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"prey," as before, to my own fears and sorrows. The whole barracks now rang of the new “ Methodist."
I had gone almost to every man in the regiment inquiring for a Bible, but no Bible was to be found. An officer hearing I was in search of a Bible, sent me word to call upon him, and he would give me one. My heart leaped for joy, and without delay I waited upon the officer to receive it. He sat for a time staring at me, then handed me a small package, carefully wrapped up and sealed, with the inscription, “ Holy Bible,” written upon it. I thanked him, praised the Lord, and hasted back to the barrack-room. You may imagine what was my disappointment and mortification, when, upon opening the wrapper, I found, instead of a “Holy Bible," a dirty pack of cards! This act of an officer emboldened my enemies, and the room rang with shouts of "Well done,”
;" “Served him right,” “ Just as it should be, my boys,” &c.
As a retreat from my persecutors, I now spent much of my time in the woods, under the bush where I first heard the missionary preaching to his black congregation, and where, in my supplications to God, I prayed to be directed where I might find a Bible! You may judge of my surprise, when, one day, on coming to my bush, I found under it a new Bible! Overcome with joy, I fell upon my knees, and thanked and praised God for the gift. When I had finished my devotions, I heard a rustling among the bushes, as if some one approached me ; I looked whence the noise proceeded, and, to my great joy, saw the missionary. He informed me that, on a previous occasion, while waiting for his congregation, he overheard me praying to God to direct me where I might obtain a Bible-he had brought me one, and had listened, with pleasing emotion, to the thanksgivings I had rendered to God for it. It is needless to say, that he inquired into my history and the state of my mind, all of which I told him, and that I received from him such instruction and advice as encouraged and somewhat comforted my drooping and disconsolate spirit. He also prayed with me, and frequently afterwards did we pray togeI continued to attend his ministry, therein seeking for and waiting upon the Lord; nor was it long till he appeared for my help. “ Faith came by hearing," so that I could adopt the language of the apostle, and say, “ Therefore, being justified by faith, we have peace with God, through our Lord Jesus Christ.” And it was, indeed, a peace passing all understanding, staying and keeping the heart, and filling it " with joy unspeakable, and full of glory."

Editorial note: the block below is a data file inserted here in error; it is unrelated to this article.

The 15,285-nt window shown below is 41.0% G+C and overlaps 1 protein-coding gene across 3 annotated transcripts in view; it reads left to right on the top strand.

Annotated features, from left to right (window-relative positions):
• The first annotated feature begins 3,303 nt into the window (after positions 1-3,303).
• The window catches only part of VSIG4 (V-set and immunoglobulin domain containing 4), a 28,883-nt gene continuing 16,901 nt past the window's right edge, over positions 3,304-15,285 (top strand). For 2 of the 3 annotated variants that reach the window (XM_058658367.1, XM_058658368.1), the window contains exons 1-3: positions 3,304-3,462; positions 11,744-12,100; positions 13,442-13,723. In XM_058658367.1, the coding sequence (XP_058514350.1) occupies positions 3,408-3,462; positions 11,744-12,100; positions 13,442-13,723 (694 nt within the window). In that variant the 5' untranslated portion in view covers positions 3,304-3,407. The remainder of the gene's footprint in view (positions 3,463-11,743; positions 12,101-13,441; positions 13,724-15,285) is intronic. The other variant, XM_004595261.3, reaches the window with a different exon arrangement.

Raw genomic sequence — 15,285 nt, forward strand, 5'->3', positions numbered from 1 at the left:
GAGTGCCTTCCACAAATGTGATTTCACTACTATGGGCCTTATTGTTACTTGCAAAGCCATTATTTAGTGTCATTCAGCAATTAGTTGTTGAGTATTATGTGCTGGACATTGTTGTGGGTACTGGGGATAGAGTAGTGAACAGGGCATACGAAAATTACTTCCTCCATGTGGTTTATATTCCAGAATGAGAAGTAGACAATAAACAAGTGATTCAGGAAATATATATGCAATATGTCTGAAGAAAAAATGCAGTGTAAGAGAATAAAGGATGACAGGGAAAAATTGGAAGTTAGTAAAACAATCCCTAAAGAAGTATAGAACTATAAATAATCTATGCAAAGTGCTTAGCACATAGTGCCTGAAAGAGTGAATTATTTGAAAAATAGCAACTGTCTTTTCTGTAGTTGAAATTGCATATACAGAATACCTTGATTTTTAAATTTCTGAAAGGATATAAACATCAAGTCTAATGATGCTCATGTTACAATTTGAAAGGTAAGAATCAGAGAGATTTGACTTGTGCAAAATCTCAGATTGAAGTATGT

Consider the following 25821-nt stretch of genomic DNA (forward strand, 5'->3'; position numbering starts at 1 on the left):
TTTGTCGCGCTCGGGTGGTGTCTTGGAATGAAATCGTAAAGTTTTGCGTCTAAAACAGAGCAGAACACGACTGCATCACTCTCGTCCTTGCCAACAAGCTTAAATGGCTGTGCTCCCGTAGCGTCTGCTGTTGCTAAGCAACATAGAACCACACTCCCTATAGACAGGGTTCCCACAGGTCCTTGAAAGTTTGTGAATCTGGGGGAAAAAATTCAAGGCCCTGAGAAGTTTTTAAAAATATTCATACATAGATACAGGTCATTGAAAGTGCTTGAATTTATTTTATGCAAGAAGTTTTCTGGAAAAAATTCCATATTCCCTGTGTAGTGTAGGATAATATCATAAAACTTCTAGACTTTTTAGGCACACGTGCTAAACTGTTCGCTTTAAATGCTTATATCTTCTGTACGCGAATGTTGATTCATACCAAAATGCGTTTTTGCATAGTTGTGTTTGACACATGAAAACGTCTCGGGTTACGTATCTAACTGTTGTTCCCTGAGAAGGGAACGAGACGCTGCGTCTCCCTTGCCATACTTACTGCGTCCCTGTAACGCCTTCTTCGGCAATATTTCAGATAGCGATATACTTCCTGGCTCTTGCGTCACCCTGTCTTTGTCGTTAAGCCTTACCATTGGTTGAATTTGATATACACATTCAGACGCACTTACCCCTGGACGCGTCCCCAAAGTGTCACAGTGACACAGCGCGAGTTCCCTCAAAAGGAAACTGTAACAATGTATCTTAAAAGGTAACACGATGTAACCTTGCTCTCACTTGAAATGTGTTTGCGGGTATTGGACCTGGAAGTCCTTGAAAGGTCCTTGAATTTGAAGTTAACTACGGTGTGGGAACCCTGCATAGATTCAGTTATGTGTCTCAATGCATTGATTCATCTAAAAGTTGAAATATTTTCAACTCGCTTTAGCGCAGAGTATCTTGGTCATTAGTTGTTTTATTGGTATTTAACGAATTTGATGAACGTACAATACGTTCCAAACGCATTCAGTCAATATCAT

The great questions now were, “ What shall I render unto the Lord ?” “ Lord, what wilt thou have me to do? “ How can I best glorify thy great name, and do others good ?” For this purpose I commenced, evening after evening, reading my Bible in the barracks. This was met by great opposition. To drown my voice, some sung songs, others cursed and swore, and many laughed and mocked ; a few, however, night after night, gathered around me, and listened with attention to the word of God; nor did they hear, I hope, in vain, as it was not long before, with pleasure, I saw the tear drop from the eye of one, and another, while some in silence retired to pray.
For some time I suffered greatly for my religion ; persecution ran high against me, and those who could and should have shielded me, took pleasure also to vex and trouble me. But in the Lord I had a “friend that sticketh closer than a brother," and “ making his grace sufficient for me,” till by steadfast, unflinching, and upright Christian conduct, I put persecution to shame-I might say at an end.
Finding that neither their frowns nor threats could territy, nor their smiles allure me from the path on which I had entered, and that they never set upon me for that purpose but they had to retire foiled, and with a deeply wounded conscience, the Lord assisting me to speak his word with all boldness, they let me alone, apparently more afraid of my attacking them, than manifesting any disposition to attack me. So completely did persecution cease, that while some appeared to fear me, I found almost all ready to do me a kindness.
Such had become the happy state of things when the
regiment received orders to return home. We were soon embarked, and when we reached our native country, I sought and obtained leave of absence to visit my father. To have an opportunity to fall at his feet, to confess my sins against him, and to obtain his forgiveness and blessing, had long and ardently been desired by me.
Filled with deepest contrition and fondest hopes, I hastened home. At length the “natal village," afar off, appeared to view, bringing with it many a guilty and painful reminiscence. It was at last reached and entered, and my father's house appeared in the distance. With a heart filled with remorse, and impatient of an opportunity to give expression to its sorrows and regrets, I hasted on to fall at his feet.